Led by a senior management team that possesses several decades of combined industry experience, Dycom operates in a decentralized, customer focused manner. The company's subsidiary management teams possess an intimate understanding of their particular markets, allowing unparalleled responsiveness in addressing customer needs.

Leading telephone, cable television multiple system operators, electric and gas utilities comprise Dycom's clientele with a significant majority of revenues generated from well-established, leading providers in the telecommunications industry. By leveraging strong customer relationships, the company remains well positioned at the forefront of evolving industry opportunities.

Fuel Tech, Inc. (FTEK)

Fuel Tech, Inc. announced that it received a FUEL CHEM® demonstration order from an existing electric utility customer. The unnamed client previously conducted the company's first lignite demonstration on a large unit which later went commercial. Not only does this order underscore confidence of continued success, but it also validates Fuel Tech's flexibility in treating a wide variety of fuel types and combustion units.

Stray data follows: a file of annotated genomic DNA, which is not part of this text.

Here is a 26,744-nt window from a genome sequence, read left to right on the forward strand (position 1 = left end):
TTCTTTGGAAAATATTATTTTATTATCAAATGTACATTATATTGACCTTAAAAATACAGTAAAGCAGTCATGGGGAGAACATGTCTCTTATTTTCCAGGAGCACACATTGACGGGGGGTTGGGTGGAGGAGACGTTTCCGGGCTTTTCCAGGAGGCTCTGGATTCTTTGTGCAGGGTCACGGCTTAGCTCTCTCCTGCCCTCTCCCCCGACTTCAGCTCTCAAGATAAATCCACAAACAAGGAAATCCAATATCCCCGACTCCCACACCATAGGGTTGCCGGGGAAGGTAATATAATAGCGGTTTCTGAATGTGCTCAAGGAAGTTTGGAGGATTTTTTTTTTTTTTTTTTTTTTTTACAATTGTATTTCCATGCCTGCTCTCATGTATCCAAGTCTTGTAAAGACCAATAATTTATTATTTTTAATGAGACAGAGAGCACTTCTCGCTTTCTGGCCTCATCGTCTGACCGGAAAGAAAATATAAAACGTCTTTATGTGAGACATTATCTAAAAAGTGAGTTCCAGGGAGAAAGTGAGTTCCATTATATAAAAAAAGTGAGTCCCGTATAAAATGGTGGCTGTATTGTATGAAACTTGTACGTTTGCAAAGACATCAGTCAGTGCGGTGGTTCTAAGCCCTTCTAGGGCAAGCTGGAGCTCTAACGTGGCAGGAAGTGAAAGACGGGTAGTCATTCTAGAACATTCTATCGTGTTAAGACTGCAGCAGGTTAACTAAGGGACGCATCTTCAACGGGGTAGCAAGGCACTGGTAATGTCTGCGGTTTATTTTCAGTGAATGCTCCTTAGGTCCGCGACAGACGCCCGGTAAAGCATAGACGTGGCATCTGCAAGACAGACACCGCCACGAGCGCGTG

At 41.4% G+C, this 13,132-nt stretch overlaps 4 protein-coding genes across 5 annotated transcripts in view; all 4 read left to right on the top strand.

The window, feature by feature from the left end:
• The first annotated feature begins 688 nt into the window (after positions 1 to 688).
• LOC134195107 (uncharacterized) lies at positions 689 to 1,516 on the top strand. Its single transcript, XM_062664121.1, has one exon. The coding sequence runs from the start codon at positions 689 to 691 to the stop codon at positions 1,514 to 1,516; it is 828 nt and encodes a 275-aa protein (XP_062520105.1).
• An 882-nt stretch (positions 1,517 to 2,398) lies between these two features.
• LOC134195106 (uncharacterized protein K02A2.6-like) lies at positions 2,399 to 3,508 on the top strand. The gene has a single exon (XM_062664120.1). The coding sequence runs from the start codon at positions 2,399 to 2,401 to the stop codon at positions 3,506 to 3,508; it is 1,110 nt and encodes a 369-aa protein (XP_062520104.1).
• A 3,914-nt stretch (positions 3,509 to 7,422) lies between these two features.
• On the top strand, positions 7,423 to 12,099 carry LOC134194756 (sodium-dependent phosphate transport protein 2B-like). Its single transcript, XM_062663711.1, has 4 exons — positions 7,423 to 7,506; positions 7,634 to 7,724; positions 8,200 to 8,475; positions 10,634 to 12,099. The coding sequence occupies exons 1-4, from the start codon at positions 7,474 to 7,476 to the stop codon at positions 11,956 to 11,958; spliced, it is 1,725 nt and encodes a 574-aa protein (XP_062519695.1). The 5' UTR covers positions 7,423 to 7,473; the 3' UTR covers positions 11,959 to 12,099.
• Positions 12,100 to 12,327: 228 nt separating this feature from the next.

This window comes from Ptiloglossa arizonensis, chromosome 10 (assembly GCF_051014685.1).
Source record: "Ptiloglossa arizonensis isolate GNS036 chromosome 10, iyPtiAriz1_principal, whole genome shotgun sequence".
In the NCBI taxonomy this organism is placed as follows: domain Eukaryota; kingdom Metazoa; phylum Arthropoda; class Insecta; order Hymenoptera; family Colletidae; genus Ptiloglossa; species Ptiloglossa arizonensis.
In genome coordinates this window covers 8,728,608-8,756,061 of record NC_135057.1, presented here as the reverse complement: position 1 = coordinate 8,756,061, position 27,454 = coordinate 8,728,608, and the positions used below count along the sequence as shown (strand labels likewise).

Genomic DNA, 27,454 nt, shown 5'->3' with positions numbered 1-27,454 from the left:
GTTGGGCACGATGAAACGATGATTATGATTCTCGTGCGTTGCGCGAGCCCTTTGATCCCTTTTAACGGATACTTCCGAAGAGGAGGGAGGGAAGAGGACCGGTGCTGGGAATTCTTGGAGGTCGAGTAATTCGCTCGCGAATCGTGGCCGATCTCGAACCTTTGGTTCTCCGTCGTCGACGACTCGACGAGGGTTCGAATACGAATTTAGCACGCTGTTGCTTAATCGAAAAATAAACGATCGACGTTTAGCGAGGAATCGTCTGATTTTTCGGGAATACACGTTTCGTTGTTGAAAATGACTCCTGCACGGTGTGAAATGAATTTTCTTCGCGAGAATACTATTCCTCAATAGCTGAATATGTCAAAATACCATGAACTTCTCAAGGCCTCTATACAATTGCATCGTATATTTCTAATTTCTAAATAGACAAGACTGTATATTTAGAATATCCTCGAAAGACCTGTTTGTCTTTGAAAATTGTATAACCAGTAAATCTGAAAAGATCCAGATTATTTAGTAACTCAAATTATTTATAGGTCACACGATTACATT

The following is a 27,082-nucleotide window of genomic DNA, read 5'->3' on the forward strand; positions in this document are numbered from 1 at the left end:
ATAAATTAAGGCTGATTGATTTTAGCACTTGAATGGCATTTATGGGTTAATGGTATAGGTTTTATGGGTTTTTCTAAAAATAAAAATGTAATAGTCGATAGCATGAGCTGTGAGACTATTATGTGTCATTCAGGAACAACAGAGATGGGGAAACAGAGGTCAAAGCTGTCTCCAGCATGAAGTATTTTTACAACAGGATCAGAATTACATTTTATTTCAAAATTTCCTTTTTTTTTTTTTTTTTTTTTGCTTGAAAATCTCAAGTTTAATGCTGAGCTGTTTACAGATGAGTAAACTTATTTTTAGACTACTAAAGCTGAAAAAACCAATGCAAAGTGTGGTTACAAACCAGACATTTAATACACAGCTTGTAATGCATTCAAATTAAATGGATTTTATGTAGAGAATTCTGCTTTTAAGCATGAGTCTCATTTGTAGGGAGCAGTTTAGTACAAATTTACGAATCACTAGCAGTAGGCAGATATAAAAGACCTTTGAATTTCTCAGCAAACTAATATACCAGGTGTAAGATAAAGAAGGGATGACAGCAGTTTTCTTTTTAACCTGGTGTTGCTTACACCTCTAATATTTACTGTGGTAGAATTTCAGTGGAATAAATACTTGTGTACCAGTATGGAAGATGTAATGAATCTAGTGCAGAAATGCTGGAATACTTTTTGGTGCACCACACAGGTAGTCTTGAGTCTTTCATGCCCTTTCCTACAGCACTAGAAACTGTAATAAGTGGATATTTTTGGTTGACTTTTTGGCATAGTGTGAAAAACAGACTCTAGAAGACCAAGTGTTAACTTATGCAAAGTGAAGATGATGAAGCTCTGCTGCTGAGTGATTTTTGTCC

About Fuel Tech, Inc.

Fuel Tech is a leading technology company focused on developing, commercializing and applying state-of-the-art proprietary technologies for air pollution control, process optimization, and advanced engineering services. These technologies are used by customers around the globe to produce both energy and processed materials in a cost-effective and environmentally sustainable manner.

The company's nitrogen oxide (NOx) reduction technologies include advanced combustion modification techniques - such as Low NOx Burners and Over-Fire Air systems - and post-combustion NOx control approaches, including NOxOUT® and HERT™ SNCR systems. Leveraging proprietary technologies, Fuel Tech has become a leader in NOx reduction, with installations on over 640 units worldwide.

Fuel Tech also provides a range of combustion optimization services, including airflow testing, coal flow testing and boiler tuning, as well as services to help optimize selective catalytic reduction system performance. Combining innovative technologies and a multi-disciplined team approach, Fuel Tech provides practical solutions to some of our world's most challenging problems.